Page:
Dental abscess

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Periapical vs Periodontal Abscess

Category Periapical Periodontal
Other Names Tooth abscess, dentoalveolar abscess, apical abscess, endodontic abscess, and lesion of endodontic origin Gingival, pericoronal, lateral (periodontal) abscess
Epidemiology More common Less common
Area Associated with a nonviable dead tooth (e.g. pulpitis) Associated with a vital (living) tooth
Cause Tooth infection Gum infection

Dental Numbering

Classic dental numbering.
  • Adult (permanent) teeth identified by numbers
    • From the midline to the back of the mouth on each side, there is a central incisor, a lateral incisor, a canine, two premolars (bicuspids), and three molars
  • Children (non-permanent) teeth identified by letters
  • Common landmarks:
    • 1: Right upper wisdom
    • 8 & 9: Upper incisors
    • 16: Left upper wisdom
    • 17: Left lower wisdom
    • 24 & 25: Lower incisors
    • 32: Right lower wisdom
Anatomy of the periodontium. The crown of the tooth is covered by enamel (A). Dentin (B). The root of the tooth is covered by cementum. C, alveolar bone. D, subepithelial connective tissue. E, oral epithelium. F, free gingival margin. G, gingival sulcus. H, principal gingival fibers. I, alveolar crest fibers of the periodontal ligament (PDL). J, horizontal fibers of the PDL. K, oblique fibers of the PDL.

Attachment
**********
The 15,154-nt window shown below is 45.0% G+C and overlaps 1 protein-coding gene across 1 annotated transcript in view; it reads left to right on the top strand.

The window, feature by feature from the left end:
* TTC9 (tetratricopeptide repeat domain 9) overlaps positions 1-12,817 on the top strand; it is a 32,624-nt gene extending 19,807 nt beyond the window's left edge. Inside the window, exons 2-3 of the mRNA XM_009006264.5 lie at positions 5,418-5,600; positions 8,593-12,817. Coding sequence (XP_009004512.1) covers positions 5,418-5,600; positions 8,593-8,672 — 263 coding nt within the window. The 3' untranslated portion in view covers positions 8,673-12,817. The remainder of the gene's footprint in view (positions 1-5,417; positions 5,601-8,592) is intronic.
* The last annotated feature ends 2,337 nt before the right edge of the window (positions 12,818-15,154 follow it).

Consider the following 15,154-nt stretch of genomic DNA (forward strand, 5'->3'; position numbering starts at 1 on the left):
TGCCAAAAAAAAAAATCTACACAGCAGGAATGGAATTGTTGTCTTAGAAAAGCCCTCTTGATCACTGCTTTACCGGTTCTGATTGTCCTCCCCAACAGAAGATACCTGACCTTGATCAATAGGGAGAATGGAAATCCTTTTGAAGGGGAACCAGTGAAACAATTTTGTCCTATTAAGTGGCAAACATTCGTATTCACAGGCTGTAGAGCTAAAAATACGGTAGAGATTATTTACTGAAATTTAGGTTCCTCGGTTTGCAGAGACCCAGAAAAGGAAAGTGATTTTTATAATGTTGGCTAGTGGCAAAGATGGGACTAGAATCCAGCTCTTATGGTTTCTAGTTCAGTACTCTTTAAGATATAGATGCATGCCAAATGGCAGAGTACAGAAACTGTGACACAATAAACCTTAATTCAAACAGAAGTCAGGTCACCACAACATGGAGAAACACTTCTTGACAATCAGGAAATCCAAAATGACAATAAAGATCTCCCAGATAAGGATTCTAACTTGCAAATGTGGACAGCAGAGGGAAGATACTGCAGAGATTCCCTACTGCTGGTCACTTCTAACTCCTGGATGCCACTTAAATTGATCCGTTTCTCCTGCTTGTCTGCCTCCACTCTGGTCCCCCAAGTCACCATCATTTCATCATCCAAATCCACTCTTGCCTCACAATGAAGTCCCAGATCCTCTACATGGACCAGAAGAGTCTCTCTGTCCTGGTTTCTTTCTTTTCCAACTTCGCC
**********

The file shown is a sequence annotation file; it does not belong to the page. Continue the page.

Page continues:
Clinical Features

Chronic apical periodontitis (with arrows).jpg
Abscess originating from a tooth that has spread to the buccal space. Above: deformation of the cheek on the second day. Below: deformation on the third day.
A decayed, broken down tooth, which has undergone pulpal necrosis. A periapical abscess has then formed and pus is draining into the mouth via an intraoral sinus (gumboil).
Periodontal abscess between the lower left canine and first premolar.
  • Acute pain, swelling, and mild tooth elevation
  • Exquisite sensitivity to percussion or chewing on the involved tooth
  • Swelling in surrounding gingiva, buccal, lingual or palatal regions
  • May see small white pustule (parulis) in gingival surface characteristic for abscesses

Differential Diagnosis

Dentoalveolar Injuries

Odontogenic Infections



CT scan showing a large left tooth abscess with significant inflammation of fatty tissue under the skin.


  • Consider CT if concern for a larger or deeper abscess


  • Typically clinical
  • Differentiation between periapical and periodontal abscess is not of key importance in the ED, as the initial treatment is the same


  • Analgesia with NSAIDs, opioids and/or local anesthetics
  • Dental follow-up within 48 hrs
  • Emergent oral surgeon follow-up if complicated (Ludwig's angina, Lemierre's syndrome)


Treatment is broad and focused on polymicrobial infection


  • Can be performed in ED depending on provider comfort or by a dental consultant


  • 11 or 12 blade stab incision
  • Hemostat blunt dissection +/- packing


  • Outpatient management
    • Follow up with a dentist

See Also

External Links